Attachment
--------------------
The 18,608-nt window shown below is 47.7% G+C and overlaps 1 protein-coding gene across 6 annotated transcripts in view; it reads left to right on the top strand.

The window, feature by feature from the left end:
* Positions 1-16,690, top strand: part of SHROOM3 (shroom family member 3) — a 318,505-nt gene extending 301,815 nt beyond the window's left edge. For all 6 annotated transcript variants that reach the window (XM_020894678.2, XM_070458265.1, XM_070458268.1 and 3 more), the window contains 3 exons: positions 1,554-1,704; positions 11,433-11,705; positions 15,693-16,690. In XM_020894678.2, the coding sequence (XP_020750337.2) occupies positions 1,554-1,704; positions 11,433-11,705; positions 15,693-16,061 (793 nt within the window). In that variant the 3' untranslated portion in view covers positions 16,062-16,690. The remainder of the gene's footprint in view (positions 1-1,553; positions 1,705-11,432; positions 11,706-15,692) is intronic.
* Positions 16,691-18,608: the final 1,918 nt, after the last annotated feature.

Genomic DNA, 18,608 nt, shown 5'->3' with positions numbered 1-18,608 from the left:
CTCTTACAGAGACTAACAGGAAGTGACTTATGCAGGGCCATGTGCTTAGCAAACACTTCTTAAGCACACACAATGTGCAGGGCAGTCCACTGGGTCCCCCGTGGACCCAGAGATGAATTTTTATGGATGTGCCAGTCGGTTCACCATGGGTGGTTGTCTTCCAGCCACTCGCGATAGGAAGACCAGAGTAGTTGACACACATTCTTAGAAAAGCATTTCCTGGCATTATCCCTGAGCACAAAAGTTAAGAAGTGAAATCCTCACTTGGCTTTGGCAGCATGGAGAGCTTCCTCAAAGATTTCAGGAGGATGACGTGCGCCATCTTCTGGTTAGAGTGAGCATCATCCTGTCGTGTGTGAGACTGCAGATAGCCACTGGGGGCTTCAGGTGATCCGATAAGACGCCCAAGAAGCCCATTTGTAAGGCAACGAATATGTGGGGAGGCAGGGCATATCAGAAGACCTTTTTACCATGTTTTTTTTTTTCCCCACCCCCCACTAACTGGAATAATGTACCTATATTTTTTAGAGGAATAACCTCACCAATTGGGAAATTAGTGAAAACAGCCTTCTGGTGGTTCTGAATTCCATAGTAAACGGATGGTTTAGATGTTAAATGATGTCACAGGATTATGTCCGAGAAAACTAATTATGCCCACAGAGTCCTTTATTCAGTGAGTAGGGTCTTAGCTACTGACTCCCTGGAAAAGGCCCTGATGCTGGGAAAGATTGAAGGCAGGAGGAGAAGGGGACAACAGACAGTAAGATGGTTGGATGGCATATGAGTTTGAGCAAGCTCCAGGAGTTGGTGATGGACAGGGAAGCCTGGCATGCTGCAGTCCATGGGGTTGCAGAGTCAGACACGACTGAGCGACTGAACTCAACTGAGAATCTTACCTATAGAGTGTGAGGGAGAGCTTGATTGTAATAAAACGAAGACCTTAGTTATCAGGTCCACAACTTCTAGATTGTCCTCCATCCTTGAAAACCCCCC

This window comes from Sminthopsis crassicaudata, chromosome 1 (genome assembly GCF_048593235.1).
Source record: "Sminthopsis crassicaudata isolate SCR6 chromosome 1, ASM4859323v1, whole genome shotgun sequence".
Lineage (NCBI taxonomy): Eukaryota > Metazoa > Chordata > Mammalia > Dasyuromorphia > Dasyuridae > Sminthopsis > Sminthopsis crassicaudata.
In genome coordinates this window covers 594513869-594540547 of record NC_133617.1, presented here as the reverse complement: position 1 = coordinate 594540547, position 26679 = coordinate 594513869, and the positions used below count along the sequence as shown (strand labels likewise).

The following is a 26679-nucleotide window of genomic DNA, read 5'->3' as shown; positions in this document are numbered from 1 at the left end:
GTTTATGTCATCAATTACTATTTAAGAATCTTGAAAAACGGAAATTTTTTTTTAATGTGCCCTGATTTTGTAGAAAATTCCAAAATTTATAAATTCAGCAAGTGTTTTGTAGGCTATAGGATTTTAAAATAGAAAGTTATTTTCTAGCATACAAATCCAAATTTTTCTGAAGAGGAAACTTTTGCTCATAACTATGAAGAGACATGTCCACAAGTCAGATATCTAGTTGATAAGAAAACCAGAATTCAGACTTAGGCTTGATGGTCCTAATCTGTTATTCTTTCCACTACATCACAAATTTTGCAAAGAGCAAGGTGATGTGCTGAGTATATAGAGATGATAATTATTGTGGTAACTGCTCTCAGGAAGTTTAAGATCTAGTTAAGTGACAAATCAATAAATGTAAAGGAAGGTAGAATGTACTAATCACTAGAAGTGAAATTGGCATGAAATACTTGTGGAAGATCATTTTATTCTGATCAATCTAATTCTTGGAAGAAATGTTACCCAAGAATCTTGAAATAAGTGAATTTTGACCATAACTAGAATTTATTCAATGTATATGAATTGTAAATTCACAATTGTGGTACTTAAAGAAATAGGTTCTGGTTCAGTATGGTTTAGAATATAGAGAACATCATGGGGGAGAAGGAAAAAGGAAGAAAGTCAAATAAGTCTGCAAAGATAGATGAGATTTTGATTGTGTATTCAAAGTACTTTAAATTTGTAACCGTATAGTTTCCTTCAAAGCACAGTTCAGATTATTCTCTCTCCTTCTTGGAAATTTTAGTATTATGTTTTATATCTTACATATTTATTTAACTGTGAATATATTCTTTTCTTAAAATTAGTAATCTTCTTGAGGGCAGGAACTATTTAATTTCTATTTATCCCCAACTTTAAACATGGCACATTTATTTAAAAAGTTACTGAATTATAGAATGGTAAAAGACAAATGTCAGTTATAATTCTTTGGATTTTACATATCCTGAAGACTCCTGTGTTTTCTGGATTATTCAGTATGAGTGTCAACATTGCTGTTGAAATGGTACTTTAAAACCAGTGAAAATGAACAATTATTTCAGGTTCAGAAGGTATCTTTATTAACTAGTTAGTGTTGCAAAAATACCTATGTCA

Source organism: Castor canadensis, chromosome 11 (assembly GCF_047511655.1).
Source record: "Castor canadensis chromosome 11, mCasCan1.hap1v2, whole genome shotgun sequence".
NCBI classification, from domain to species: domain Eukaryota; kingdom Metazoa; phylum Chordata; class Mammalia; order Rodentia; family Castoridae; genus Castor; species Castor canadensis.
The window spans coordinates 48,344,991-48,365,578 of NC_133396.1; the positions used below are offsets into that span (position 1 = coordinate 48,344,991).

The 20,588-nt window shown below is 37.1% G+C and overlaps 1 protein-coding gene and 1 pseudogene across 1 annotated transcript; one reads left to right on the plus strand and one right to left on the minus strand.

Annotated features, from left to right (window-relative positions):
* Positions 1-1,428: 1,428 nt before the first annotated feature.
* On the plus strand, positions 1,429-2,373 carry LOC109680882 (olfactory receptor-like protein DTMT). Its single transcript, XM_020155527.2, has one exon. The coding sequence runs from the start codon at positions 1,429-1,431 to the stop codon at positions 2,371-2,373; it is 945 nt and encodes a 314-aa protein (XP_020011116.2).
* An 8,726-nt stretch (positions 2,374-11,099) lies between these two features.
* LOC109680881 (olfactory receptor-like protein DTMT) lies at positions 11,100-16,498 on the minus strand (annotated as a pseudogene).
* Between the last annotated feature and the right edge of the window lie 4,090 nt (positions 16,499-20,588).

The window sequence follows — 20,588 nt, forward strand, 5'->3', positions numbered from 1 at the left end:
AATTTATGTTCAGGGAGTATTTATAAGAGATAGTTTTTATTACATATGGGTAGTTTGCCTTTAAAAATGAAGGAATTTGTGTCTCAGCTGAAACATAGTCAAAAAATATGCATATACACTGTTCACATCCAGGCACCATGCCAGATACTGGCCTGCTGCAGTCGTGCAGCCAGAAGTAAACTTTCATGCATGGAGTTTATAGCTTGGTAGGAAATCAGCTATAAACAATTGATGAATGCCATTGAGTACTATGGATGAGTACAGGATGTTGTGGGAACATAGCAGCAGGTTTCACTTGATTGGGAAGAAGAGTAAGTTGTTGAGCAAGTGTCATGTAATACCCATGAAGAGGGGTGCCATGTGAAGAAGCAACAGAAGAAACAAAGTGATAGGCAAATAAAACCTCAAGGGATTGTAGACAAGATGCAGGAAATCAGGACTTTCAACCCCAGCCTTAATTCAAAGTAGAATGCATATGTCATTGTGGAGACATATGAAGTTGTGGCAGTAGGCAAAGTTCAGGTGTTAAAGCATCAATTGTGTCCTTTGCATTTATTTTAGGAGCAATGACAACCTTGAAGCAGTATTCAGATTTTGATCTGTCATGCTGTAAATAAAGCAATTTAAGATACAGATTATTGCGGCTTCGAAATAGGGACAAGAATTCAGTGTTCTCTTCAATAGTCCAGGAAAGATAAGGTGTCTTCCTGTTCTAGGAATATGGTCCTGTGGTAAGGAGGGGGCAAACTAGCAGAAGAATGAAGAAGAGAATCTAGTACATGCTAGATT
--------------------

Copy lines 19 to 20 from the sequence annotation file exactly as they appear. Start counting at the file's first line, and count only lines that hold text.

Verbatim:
* Positions 1-1,428: 1,428 nt before the first annotated feature.
* On the plus strand, positions 1,429-2,373 carry LOC109680882 (olfactory receptor-like protein DTMT). Its single transcript, XM_020155527.2, has one exon. The coding sequence runs from the start codon at positions 1,429-1,431 to the stop codon at positions 2,371-2,373; it is 945 nt and encodes a 314-aa protein (XP_020011116.2).